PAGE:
What’s the next 5-year plan for CyberVein and what are steps taken being taken to accomplish those objectives?

So far we have finished the blockchain and the distributed database development, but the DAG storage chain is still under testing. We can’t just come up with the POC consensus on the DAG without a lot of testing; you have to be fair in terms of rewards and the maintenance of the DAG chain. So, that will be done in 2020.

In terms of the next five years, there are quite a lot of exciting things planned. We will have the Dubai Expo 2020, which is postponed to 2021; we have a collaboration with Dubai Expo for their ticketing system and we will be implementing our distributed database. It is a good showcase and it’s only through these applications and trial and error that we can improve our technology and actually show the world how blockchain will be implemented and performed in the real world.

Cyber Vein’s native token is currently ranked 130th on CoinMarketCap with a market capitalization of roughly $22.6 million. What steps will be taken by CyberVein to improve its current position in the future?

Frankly, we were ranked a lot higher back in 2017, but the current petition doesn’t actually worry us because 2020 has actually been a really great for us because, in terms of marketing-wise, the token rose up from 300 ish to the current position. That’s a big jump for us. And the step forward will be finding the intricate balance between technology and marketing.

The technology is pretty sound right now and the development is going very well. We already have the mainnet ready, although we haven’t launched it, it’s ready to go. And we have the browser, the blockchain browser, and also we have already tested with two different companies. Everything’s in place with respect to development. There are quite a lot of developments going on in terms of marketing as well. We have many global business collaborations, and we also have organized the million-dollar hackathon globally. This will boost our credibility and get more people to actually hear from us.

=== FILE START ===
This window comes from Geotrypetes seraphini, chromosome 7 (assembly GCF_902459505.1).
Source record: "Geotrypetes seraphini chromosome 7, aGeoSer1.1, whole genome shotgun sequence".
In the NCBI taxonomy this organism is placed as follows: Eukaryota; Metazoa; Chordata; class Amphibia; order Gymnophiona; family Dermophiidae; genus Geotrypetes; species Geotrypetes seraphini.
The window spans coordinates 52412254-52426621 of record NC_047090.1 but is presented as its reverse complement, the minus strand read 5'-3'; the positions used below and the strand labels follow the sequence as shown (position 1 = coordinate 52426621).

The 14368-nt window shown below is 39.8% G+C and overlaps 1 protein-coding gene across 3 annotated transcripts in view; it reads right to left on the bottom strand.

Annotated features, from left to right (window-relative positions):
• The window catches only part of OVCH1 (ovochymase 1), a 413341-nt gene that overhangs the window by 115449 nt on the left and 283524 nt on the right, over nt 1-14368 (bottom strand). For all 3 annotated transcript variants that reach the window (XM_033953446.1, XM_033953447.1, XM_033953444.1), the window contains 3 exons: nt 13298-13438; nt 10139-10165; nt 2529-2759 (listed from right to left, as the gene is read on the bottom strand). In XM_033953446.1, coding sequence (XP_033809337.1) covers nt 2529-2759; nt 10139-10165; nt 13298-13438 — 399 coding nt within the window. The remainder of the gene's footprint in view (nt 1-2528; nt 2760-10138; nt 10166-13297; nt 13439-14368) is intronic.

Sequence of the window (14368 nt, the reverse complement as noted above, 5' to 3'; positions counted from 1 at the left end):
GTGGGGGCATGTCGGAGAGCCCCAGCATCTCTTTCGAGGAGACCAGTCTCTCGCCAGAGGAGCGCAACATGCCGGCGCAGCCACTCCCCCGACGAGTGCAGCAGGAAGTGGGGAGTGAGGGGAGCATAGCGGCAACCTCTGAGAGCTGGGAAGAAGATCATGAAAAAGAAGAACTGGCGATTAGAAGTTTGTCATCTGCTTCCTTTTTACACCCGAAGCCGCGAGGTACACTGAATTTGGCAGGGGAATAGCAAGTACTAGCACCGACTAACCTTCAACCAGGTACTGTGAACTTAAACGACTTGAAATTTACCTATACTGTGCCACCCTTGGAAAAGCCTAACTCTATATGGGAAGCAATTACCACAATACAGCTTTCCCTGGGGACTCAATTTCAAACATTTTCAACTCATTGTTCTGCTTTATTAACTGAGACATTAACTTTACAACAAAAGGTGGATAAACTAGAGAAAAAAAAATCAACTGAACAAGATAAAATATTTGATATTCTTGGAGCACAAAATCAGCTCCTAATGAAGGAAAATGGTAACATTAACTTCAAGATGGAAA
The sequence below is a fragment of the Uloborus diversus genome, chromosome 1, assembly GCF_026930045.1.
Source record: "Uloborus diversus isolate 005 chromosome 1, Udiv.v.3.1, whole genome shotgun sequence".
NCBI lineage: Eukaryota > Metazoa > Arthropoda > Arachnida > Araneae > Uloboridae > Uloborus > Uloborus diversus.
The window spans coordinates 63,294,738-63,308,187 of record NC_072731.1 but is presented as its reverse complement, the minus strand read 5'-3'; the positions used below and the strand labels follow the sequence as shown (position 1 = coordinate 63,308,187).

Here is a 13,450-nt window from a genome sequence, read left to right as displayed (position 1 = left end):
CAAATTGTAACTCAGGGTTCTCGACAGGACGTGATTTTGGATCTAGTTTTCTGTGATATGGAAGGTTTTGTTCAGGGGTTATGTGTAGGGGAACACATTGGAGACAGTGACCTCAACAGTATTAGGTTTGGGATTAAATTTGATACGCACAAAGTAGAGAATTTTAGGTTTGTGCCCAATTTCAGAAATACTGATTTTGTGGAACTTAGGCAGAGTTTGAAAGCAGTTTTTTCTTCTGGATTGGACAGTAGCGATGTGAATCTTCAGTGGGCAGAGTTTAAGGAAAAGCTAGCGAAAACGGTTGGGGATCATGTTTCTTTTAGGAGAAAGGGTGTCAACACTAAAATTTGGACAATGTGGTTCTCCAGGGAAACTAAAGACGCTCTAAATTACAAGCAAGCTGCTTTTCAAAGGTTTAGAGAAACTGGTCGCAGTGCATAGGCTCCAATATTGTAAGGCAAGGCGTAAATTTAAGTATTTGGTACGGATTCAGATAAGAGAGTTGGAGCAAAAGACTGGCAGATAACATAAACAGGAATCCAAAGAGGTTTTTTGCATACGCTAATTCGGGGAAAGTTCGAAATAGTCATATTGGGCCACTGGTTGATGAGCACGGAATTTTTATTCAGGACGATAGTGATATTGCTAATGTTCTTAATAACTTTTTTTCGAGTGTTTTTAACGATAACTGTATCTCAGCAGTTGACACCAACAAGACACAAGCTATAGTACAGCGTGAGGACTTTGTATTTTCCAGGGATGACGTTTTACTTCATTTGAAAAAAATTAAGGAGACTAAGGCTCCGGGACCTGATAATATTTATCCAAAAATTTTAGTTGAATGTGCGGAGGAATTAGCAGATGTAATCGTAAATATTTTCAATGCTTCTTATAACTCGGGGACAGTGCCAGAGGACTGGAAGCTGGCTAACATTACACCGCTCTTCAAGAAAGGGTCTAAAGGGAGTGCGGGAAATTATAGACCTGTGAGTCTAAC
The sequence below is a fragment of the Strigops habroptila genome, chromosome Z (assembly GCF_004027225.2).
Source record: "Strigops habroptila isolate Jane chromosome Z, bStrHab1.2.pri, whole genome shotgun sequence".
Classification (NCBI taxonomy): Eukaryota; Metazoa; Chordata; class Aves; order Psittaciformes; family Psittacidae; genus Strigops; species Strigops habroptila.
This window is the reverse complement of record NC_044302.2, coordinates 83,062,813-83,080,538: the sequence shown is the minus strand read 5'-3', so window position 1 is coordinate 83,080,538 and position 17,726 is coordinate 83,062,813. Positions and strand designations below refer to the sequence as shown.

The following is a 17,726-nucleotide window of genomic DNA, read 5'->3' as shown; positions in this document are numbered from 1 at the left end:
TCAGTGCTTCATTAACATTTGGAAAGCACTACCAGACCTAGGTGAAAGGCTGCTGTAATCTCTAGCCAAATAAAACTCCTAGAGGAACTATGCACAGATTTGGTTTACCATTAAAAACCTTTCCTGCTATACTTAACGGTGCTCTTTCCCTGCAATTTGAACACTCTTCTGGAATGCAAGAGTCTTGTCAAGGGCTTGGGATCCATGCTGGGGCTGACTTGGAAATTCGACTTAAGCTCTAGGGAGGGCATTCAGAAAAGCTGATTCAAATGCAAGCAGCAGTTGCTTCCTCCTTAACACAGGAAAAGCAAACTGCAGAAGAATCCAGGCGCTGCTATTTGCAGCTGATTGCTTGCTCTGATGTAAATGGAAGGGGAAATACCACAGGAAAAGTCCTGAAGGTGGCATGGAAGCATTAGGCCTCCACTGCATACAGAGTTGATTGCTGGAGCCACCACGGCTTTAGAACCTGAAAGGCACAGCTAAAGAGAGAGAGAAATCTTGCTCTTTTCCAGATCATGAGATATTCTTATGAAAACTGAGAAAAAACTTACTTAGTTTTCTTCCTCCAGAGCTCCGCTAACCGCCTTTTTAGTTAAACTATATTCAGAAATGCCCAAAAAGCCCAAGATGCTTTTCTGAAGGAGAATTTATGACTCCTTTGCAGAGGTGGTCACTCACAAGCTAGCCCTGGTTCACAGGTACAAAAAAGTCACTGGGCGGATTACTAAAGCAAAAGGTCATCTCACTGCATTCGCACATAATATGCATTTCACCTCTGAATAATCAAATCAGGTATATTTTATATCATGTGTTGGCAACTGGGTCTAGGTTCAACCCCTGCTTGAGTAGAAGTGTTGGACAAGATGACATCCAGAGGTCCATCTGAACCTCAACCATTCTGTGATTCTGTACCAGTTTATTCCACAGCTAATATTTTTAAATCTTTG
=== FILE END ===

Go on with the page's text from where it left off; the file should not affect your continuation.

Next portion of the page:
When we talk about crypto space, inadequate knowledge about the technologies involved is a major roadblock. Considering someone who is new to the space, how user-friendly is CyberVein?

CyberVein targets two kinds of people – Businesses and Individuals. For businesses, it’s really friendly. So our distributed database workflow, despite being decentralized, the experience itself doesn’t really change the workflow of businesses themselves. They use our database like every other databases. But, despite being actually safer and more compliant because the data never leaves your server, for businesses, everything will be the same, although for individuals it will be slightly different.

Currently, we are aiming for developing a frontend for the DAG network and for individuals to join. A special thing about DAG is that you don’t need the whole network consensus. So it will be really fast, really convenient for the individuals to join in the network and start contributing their extra storage. And once their storage gets used up, for example, the business was to store their merit, a back up of the database, or a part of it get sharded on your storage, you will immediately get a reward based on the contribution or consensus. So that’s definitely a plus side and I think we are really confident in terms of user experience in that. But to keep in mind, the DAG network and POC are still under development.

In conclusion, CyberVein has had an exciting 2019 and is all geared up with interesting upgrades planned for 2020. From using the most advanced technology to making the interface as user-friendly as possible, CyberVein is proving its potential even in these uncertain times.

CyberVein can be reached here:

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Disclaimer: This a paid post, and should not be treated as news/advice.


A Psychology and Journalism graduate, Rakshitha focuses on UK and Indian markets. As a crypto-journalist, her interests lie in blockchain technology adoption across emerging economies.